Merck pays J&J $500mn in drug row settlement

April 15, 2011

Merck said Friday it has agreed to pay fellow US pharmaceutical giant Johnson & Johnson $500 million to end a two-year tussle over profit-sharing deals for two anti-inflammatory drugs.

The resolution ends a dispute over the Remicade and Simponi drugs, which treat chronic inflammatory diseases such as rheumatoid arthritis, which began in May 2009 when J&J launched an arbitration process.

Johnson & Johnson "will... receive a one-time payment of $500 million (346 million euros) in April 2011," the companies said in a statement.

Friday's deal also amends the marketing rights for the two drugs between the two companies.

Under the new terms, Merck keeps its right to market the drugs in Europe, Russia and Turkey while Johnson & Johnson retains the marketing rights in the United States.

In addition, however, Johnson & Johnson will get the marketing rights in Africa, Asia, Canada, Central and South America and the Middle East, along with the one-off payment.

Furthermore, Johnson & Johnson will get half of the profits earned on the two drugs in Merck's territories.

Previously the two companies shared the global rights, with Merck receiving 58 percent of sales income and the other 42 percent going to Johnson subsidiary Centocor Ortho Biotech Inc.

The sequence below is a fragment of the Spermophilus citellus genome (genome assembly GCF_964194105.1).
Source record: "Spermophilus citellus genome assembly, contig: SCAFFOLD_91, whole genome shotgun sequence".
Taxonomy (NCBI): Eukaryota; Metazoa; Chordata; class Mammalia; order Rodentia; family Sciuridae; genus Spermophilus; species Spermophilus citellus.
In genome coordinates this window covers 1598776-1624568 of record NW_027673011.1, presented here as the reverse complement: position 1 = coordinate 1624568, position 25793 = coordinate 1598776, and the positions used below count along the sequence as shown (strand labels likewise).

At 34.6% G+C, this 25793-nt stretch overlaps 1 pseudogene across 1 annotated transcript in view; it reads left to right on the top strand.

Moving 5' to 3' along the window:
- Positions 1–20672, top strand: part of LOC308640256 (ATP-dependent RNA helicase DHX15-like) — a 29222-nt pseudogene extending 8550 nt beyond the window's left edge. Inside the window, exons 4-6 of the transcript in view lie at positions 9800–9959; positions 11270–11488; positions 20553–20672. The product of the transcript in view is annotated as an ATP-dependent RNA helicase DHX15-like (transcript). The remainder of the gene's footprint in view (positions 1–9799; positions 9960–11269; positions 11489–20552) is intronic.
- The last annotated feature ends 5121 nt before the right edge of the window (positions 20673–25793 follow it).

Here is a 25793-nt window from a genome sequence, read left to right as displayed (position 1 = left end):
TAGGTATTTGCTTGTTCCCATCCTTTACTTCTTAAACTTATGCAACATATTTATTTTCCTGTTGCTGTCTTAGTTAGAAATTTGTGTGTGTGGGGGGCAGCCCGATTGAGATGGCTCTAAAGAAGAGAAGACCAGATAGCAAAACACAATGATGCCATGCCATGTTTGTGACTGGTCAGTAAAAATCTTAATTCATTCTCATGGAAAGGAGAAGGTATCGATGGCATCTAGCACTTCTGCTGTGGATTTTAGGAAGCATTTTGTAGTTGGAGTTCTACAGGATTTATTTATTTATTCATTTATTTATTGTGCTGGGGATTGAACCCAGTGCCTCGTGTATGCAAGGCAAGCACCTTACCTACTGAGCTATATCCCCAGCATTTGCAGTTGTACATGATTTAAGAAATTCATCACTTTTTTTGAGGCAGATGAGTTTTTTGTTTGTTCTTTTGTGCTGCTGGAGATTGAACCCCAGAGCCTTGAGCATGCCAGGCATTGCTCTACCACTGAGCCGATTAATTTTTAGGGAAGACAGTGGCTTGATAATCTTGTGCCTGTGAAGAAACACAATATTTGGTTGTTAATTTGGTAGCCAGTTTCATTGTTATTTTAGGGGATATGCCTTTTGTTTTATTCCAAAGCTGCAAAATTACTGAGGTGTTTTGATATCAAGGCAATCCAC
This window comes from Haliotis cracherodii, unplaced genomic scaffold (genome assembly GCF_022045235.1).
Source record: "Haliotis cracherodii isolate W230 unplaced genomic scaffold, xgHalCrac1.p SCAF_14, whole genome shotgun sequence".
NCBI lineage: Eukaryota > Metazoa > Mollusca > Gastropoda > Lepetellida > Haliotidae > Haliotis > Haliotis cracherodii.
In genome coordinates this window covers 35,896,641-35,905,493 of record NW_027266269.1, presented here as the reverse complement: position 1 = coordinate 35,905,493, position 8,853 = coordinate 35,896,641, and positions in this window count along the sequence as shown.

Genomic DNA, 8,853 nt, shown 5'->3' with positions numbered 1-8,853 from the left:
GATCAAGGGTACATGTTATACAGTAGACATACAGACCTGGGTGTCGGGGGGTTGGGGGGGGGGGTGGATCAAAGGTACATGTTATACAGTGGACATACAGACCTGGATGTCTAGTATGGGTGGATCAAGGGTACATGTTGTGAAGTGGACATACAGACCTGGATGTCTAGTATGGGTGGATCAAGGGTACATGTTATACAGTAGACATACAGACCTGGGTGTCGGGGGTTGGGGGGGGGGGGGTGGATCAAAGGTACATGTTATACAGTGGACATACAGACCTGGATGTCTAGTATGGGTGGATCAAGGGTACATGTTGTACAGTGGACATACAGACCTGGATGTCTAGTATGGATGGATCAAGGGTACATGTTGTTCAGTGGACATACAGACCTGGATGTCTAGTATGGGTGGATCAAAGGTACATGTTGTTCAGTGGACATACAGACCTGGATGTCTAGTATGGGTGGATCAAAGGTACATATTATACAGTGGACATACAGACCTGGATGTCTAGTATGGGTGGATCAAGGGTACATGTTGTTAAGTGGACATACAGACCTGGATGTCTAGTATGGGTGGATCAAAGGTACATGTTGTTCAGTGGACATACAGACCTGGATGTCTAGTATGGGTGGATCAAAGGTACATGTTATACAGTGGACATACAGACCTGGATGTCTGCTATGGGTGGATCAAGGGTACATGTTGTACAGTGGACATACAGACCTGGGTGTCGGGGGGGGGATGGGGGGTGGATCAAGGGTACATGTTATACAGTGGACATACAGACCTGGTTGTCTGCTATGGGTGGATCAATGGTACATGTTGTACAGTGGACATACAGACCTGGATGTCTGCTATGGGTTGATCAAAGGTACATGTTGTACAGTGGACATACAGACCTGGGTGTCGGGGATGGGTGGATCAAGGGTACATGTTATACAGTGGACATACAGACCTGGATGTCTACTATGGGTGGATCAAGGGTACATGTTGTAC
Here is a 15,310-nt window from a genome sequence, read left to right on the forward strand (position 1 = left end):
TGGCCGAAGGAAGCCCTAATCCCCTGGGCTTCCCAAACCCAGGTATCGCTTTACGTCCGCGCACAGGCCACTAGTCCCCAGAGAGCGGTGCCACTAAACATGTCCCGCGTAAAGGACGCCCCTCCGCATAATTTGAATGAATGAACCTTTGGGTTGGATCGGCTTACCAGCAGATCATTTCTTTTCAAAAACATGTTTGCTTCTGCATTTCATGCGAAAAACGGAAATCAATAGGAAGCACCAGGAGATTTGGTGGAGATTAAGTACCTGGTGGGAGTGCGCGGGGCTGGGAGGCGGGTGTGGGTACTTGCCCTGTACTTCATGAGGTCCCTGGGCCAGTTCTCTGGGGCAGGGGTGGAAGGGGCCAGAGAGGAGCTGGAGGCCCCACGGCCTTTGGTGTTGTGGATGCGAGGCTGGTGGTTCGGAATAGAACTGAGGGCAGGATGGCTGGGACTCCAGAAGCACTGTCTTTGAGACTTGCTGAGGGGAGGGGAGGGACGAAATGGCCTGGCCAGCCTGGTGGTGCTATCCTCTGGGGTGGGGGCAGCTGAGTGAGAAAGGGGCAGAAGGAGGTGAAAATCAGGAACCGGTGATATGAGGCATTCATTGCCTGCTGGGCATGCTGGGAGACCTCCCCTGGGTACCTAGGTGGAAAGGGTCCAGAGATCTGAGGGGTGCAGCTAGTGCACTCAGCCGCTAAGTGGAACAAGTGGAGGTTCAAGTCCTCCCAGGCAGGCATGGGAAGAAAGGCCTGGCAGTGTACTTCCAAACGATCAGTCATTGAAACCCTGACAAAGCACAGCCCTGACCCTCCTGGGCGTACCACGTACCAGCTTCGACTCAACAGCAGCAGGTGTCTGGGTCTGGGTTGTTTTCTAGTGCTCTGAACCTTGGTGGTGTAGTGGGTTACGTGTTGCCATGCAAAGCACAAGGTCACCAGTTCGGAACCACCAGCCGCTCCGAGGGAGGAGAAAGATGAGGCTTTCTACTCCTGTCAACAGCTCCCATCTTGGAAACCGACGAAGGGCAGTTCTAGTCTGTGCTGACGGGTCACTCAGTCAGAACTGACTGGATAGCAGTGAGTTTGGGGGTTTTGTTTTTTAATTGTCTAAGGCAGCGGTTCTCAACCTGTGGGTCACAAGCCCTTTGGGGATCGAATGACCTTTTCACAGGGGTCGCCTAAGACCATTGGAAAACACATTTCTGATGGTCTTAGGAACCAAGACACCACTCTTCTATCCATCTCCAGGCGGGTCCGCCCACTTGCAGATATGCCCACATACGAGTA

In the joint statement issued by Merck, both company CEOs said they were "pleased to have reached" the agreement.

"These important medicines provide very meaningful benefit to the patients who depend upon them, and our first priority will be to ensure the continued availability... to healthcare providers and patients around the world," said Johnson & Johnson chief executive officer Bill Weldon, Chairman and Chief Executive Officer,

"We are working closely with to make certain this is a seamless transition in the relinquished territories," he added.

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not rated yet Apr 15, 2011

It causes me great concern that there is such a tremendous amount of money attached to the health industry. The fact that there of billions of dollars at stake in the production and sale of pharmaceuticals would lead me to believe that manufacturers may have interests other than their consumers well being. The sheer volume of drug recalls that place each year is an indication, at least to me, that the pharmaceutical companies adhere to sell-now-ask-questions-later ethos. I recently stumbled upon a site that has compiled all drug recalls for the last several years (, I was shocked by the sheer volume as well as the ubiquitous nature of the drugs that were recalled.

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